Tutorials

quake2 - light, light_mine1, light_mine2, info_null, func_timer, _minlight


Ask any level designer what the most time consuming part of level design is, and they will most likely answer: lighting. The fact is, lighting isn't that difficult in implementation, but rather in choices of lighting, and the amount of options available. We'll try to break down the choices here.

Lights, since they are just point entities with working defaults, are among the easiest entities to add, but the actual method varies from editor to editor, so check the docs for yours.

Now, on to the good stuff. Here are the flags and fields, and their uses:

LIGHT

This is the brightness of the light. Default is 300. The fall-off distance of the light is proportional (the brighter the light, the further it shines.)

In order to change the light value, simply add a key of "light" with the desired keyvalue.

One thing worthy of mention. Light entities differ from lit surfaces, in that the amount of light that a surface emits is dependent on the size of the face, whereas two light entities with the same "light" keyvalue will always emit the same amount of light, regardless of color. (which is why software Q2 always looks so bright)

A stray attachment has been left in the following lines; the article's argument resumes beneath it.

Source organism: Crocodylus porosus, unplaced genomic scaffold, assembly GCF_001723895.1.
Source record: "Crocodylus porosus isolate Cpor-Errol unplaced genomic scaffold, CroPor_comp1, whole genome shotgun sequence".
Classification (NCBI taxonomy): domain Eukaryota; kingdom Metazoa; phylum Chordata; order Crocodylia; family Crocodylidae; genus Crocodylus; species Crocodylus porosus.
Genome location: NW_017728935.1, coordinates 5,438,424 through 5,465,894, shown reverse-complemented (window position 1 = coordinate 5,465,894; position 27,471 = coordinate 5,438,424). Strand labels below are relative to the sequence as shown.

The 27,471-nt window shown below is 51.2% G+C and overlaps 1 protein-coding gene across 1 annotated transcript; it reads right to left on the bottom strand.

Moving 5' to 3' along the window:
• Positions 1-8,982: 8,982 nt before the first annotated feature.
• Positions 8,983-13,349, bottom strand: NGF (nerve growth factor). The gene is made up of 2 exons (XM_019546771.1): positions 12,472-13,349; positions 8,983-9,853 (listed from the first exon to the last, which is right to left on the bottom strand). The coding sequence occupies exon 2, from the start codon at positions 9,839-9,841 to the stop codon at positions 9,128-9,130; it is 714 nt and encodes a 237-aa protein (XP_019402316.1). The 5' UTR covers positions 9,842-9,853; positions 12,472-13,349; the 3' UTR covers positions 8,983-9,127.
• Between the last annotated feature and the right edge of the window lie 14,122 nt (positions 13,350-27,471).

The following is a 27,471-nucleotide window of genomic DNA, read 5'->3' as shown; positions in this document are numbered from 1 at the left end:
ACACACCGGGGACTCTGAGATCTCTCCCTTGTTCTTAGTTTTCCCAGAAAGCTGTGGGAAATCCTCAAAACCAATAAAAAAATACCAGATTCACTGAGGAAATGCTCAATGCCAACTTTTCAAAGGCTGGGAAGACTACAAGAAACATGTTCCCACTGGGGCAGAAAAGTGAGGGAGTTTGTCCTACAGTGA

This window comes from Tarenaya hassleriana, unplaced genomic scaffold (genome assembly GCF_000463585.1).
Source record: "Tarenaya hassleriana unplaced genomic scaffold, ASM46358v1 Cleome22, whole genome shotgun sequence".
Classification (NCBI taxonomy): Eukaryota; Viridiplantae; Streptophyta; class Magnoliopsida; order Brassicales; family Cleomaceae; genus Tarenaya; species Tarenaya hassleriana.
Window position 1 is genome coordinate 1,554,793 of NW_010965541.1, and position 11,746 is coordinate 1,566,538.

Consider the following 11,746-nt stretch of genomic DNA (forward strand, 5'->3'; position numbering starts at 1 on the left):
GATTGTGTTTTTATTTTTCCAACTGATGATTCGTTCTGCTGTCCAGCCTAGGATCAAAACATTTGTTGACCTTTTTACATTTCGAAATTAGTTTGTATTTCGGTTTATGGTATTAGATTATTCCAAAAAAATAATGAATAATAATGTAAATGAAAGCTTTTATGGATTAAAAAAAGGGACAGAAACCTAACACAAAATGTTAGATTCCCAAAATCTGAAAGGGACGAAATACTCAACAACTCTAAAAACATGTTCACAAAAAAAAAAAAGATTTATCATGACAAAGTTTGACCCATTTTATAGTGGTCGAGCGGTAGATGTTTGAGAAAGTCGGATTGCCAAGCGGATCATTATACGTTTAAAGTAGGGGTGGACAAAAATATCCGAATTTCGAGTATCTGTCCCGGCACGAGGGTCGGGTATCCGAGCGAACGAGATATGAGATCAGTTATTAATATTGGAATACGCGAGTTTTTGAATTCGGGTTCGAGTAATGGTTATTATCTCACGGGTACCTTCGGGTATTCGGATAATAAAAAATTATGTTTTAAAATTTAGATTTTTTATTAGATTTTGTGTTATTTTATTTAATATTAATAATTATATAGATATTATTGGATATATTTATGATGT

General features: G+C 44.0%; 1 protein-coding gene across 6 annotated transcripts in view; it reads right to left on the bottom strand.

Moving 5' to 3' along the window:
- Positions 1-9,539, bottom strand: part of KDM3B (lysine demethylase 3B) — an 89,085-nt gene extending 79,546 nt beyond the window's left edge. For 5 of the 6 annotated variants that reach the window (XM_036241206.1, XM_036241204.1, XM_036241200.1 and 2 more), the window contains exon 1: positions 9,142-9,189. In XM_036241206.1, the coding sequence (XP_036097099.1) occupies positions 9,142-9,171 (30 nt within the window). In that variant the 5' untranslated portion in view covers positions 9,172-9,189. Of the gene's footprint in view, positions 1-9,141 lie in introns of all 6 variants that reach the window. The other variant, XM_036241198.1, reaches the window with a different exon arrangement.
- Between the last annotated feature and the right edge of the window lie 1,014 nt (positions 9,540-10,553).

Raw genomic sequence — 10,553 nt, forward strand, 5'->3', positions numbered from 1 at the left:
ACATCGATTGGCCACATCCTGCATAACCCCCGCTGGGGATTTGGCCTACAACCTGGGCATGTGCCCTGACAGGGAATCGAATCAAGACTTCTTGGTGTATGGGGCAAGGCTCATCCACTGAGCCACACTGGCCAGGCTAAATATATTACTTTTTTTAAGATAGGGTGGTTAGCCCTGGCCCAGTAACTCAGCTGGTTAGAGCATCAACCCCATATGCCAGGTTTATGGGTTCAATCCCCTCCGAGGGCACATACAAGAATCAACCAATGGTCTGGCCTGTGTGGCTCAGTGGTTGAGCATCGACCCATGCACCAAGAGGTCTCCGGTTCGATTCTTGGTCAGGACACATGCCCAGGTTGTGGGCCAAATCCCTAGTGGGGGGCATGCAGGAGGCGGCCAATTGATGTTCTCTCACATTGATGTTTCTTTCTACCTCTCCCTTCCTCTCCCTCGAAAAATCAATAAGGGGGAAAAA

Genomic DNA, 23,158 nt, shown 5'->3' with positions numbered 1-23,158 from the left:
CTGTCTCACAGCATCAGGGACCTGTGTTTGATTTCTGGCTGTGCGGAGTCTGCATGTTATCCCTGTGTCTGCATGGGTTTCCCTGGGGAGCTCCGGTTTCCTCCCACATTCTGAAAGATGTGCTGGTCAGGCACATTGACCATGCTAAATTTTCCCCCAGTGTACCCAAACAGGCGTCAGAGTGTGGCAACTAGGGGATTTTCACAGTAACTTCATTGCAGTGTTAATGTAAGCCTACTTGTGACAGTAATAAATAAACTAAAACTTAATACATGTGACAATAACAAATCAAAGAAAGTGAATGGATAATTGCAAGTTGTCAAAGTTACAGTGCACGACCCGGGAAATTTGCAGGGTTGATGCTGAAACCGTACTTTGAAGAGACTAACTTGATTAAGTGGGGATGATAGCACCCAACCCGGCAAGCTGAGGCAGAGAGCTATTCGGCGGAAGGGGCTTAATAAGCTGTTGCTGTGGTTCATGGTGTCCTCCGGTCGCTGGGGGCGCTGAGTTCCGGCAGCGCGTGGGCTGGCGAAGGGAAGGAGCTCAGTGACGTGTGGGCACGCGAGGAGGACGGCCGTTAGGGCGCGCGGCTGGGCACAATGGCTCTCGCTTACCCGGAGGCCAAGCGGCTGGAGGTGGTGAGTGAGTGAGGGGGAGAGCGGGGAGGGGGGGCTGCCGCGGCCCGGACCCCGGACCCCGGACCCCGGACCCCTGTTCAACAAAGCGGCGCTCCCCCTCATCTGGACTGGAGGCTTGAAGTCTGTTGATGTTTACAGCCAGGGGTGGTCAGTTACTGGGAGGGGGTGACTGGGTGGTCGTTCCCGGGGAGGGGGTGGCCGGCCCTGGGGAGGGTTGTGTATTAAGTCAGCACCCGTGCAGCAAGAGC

_COLOR

(Note, a value prefixed with an underscore (_) means that the key will be ignored if the default is not applicable. This is why "color" works here as well. It's good practice to always include the underscore, even if it works without it.)

This is the color that the light entity will emit. The actual color is determined by a set of three numbers between 0 and 1, representing red, green, and blue, respectively. The _color values are proportional, meaning that a value of "0.1 0.1 0.1" would give you exactly the same thing as "1 1 1", and "0.5 1 1" would give you the same as "0.25 0.5 0.5"

Example:
"_color" "0 0 1" would emit blue light in gl
"_color" "1 1 1" would emit white light in gl
"_color" "0.5 0.5 0.5" would emit white in gl.
"color" "1 0 0" would emit red light in gl, but kick out a "color is not a field" warning in software. (moral: use the underscore)

The color room in the [example .map] demonstrates mixing of colors, as well as how bad too much color can look.

STYLE

The style key determines whether or not the light will be a dynamic light, and if so what pattern it will follow. The default is 0 (static).

Here are the values, and their patterns. 'a' represents total darkness, and 'z' represents double brightness. 'm' is normal brightness (nabbed from the gamex86 source):

  1. FLICKER (first variety)
    "mmnmmommommnonmmonqnmmo"
  2. SLOW STRONG PULSE
    "abcdefghijklmnopqrstuvwxyzyxwvutsrqponmlkjihgfedcba"
  3. CANDLE (first variety)
    "mmmmmaaaaammmmmaaaaaabcdefgabcdefg"
  4. FAST STROBE
    "mamamamamama"
  5. GENTLE PULSE 1
    "jklmnopqrstuvwxyzyxwvutsrqponmlkj"
  6. FLICKER (second variety)
    "nmonqnmomnmomomno"
  7. CANDLE (second variety)
    "mmmaaaabcdefgmmmmaaaammmaamm"